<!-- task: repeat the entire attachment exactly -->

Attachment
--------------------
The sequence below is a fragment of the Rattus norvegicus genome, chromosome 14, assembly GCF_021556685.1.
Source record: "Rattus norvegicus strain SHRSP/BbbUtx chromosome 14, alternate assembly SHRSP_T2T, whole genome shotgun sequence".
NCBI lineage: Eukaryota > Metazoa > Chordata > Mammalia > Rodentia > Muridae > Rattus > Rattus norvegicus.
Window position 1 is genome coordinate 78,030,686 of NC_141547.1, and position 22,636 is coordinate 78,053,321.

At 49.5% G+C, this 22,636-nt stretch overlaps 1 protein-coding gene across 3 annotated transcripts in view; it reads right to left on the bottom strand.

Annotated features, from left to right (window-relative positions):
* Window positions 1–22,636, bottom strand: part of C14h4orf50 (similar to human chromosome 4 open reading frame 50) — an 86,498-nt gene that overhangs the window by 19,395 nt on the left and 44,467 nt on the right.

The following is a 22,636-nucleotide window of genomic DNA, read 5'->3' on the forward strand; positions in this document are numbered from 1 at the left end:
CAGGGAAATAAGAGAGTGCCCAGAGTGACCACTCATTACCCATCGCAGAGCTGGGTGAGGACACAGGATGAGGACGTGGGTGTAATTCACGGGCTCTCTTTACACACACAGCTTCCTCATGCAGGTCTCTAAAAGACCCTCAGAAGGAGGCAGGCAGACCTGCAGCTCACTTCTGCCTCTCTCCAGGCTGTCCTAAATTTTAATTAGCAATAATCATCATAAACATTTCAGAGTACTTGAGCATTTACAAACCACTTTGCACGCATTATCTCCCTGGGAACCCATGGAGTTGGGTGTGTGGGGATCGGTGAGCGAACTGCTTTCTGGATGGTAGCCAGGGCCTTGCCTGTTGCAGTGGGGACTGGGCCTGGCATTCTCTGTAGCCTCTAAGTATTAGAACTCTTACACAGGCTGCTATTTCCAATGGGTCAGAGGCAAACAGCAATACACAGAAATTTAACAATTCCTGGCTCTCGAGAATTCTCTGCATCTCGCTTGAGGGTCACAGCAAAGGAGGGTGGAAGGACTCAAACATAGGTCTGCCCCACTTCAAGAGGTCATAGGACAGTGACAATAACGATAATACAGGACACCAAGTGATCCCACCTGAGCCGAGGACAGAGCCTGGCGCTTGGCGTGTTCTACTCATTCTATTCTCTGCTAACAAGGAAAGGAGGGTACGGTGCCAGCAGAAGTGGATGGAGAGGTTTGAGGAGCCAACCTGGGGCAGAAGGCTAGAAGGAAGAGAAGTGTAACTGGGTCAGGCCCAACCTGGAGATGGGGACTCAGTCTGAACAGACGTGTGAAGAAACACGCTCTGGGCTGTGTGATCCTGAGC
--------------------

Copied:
The sequence below is a fragment of the Rattus norvegicus genome, chromosome 14, assembly GCF_021556685.1.
Source record: "Rattus norvegicus strain SHRSP/BbbUtx chromosome 14, alternate assembly SHRSP_T2T, whole genome shotgun sequence".
NCBI lineage: Eukaryota > Metazoa > Chordata > Mammalia > Rodentia > Muridae > Rattus > Rattus norvegicus.
Window position 1 is genome coordinate 78,030,686 of NC_141547.1, and position 22,636 is coordinate 78,053,321.

At 49.5% G+C, this 22,636-nt stretch overlaps 1 protein-coding gene across 3 annotated transcripts in view; it reads right to left on the bottom strand.

Annotated features, from left to right (window-relative positions):
* Window positions 1–22,636, bottom strand: part of C14h4orf50 (similar to human chromosome 4 open reading frame 50) — an 86,498-nt gene that overhangs the window by 19,395 nt on the left and 44,467 nt on the right.

The following is a 22,636-nucleotide window of genomic DNA, read 5'->3' on the forward strand; positions in this document are numbered from 1 at the left end:
CAGGGAAATAAGAGAGTGCCCAGAGTGACCACTCATTACCCATCGCAGAGCTGGGTGAGGACACAGGATGAGGACGTGGGTGTAATTCACGGGCTCTCTTTACACACACAGCTTCCTCATGCAGGTCTCTAAAAGACCCTCAGAAGGAGGCAGGCAGACCTGCAGCTCACTTCTGCCTCTCTCCAGGCTGTCCTAAATTTTAATTAGCAATAATCATCATAAACATTTCAGAGTACTTGAGCATTTACAAACCACTTTGCACGCATTATCTCCCTGGGAACCCATGGAGTTGGGTGTGTGGGGATCGGTGAGCGAACTGCTTTCTGGATGGTAGCCAGGGCCTTGCCTGTTGCAGTGGGGACTGGGCCTGGCATTCTCTGTAGCCTCTAAGTATTAGAACTCTTACACAGGCTGCTATTTCCAATGGGTCAGAGGCAAACAGCAATACACAGAAATTTAACAATTCCTGGCTCTCGAGAATTCTCTGCATCTCGCTTGAGGGTCACAGCAAAGGAGGGTGGAAGGACTCAAACATAGGTCTGCCCCACTTCAAGAGGTCATAGGACAGTGACAATAACGATAATACAGGACACCAAGTGATCCCACCTGAGCCGAGGACAGAGCCTGGCGCTTGGCGTGTTCTACTCATTCTATTCTCTGCTAACAAGGAAAGGAGGGTACGGTGCCAGCAGAAGTGGATGGAGAGGTTTGAGGAGCCAACCTGGGGCAGAAGGCTAGAAGGAAGAGAAGTGTAACTGGGTCAGGCCCAACCTGGAGATGGGGACTCAGTCTGAACAGACGTGTGAAGAAACACGCTCTGGGCTGTGTGATCCTGAGC